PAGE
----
by Eniko Vaghy
—inspired by the sculpture “Feather Child One” by Lucy Glendinning
Curled on its side, its skin suffocated
with feathers, as if one long intake
of breath had drawn them all towards it.
I am suddenly choking, pitched
above the wastebasket near my desk.
I gag and think of summer. I am seven,
befriend three children who live next door.
When we play in their yard, the eldest boy
spots a dead robin in the grass, a clean
hole the size of a dime burned through its chest.
His mother gets a plastic bag. The bird’s
soft outline stays pressed in the earth as
the trashcan lid falls shut. Years later, I grow
curious about my brother’s name. The first search
says it means “tiny dove.” I think: how perfect,
then never find it again. Only the Turkic loan word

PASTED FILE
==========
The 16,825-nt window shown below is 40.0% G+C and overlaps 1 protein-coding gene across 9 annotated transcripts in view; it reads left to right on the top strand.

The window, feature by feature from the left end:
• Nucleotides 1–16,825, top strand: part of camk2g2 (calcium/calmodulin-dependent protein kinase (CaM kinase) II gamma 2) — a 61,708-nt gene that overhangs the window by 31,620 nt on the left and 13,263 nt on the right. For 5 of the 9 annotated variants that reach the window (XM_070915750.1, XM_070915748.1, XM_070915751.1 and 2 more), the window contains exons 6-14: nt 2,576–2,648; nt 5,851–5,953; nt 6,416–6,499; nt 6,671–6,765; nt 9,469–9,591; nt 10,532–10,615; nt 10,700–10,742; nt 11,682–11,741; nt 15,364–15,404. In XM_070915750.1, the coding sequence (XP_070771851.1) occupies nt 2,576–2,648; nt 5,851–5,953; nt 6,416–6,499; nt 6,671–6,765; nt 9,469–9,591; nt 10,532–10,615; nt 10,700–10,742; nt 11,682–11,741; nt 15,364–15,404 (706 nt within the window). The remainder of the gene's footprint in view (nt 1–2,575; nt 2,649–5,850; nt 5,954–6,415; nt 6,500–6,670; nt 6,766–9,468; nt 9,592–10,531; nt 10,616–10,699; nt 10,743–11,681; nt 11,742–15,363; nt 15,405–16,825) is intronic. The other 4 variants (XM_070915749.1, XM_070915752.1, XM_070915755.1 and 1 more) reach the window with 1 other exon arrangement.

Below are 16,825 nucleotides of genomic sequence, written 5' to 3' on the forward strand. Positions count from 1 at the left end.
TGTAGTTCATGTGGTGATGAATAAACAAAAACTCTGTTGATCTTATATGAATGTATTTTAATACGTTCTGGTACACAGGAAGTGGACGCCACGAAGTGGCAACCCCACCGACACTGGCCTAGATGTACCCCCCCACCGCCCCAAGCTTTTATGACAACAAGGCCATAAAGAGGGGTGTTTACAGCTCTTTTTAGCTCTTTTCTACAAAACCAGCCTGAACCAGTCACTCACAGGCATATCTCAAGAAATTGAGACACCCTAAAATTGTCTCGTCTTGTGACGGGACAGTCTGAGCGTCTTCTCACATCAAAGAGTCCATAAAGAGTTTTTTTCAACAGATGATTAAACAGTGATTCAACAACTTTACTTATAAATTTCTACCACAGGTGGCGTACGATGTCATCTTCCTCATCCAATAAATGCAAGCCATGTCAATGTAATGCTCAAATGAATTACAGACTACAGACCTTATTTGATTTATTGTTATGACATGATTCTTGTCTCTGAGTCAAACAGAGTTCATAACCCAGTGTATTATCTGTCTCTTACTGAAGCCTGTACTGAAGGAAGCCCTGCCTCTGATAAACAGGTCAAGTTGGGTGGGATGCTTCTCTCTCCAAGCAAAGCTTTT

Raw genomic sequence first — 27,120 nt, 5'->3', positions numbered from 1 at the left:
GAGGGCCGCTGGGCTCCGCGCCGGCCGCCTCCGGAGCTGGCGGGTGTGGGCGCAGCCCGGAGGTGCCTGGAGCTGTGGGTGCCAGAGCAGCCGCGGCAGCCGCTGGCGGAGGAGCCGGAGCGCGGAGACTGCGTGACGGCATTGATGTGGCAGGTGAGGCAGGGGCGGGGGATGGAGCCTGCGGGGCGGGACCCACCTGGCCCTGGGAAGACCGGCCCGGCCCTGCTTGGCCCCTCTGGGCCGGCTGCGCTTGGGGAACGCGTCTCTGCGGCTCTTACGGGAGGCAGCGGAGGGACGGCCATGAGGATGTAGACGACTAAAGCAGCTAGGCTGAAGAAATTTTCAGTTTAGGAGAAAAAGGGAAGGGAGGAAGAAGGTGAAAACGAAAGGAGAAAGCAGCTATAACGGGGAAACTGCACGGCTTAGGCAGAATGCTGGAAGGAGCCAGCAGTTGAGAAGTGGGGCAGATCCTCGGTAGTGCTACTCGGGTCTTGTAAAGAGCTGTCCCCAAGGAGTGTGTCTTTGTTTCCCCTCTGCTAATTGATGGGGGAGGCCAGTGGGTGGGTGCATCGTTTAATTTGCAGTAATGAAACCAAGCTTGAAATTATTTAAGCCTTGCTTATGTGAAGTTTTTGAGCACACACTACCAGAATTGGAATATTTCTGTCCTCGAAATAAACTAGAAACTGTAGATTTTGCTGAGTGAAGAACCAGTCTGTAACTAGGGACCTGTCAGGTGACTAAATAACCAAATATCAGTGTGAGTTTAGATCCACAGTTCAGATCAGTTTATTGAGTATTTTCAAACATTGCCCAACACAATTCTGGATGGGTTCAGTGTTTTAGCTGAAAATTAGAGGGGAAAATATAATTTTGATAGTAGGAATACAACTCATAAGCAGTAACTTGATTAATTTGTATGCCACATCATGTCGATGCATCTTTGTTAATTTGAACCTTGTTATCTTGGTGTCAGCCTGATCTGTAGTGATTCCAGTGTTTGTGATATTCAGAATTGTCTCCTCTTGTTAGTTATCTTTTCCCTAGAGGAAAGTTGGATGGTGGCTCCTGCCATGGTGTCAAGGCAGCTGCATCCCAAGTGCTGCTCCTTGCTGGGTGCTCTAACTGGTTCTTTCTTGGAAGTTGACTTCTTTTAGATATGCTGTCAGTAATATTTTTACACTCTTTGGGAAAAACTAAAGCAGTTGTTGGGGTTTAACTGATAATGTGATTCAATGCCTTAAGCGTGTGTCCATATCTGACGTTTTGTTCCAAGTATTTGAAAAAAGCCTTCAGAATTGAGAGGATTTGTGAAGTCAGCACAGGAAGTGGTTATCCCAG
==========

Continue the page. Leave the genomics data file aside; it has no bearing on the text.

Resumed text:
for “remainder.” My brother returns when I see
the humble bow of the infant’s head, the plumage
dove-like in color and softness, fanning over him.
He looks like a mutilated bird a woman might choose
to throw away. I want to reach and comfort the child,
who seems wounded by the fact that, though made of feathers,
he cannot fly, but I am scared to touch, risk what might be
combustion, a dull impression that only I will understand.
I leave him nest-less, the bed of my palm
growing colder than the empty wind.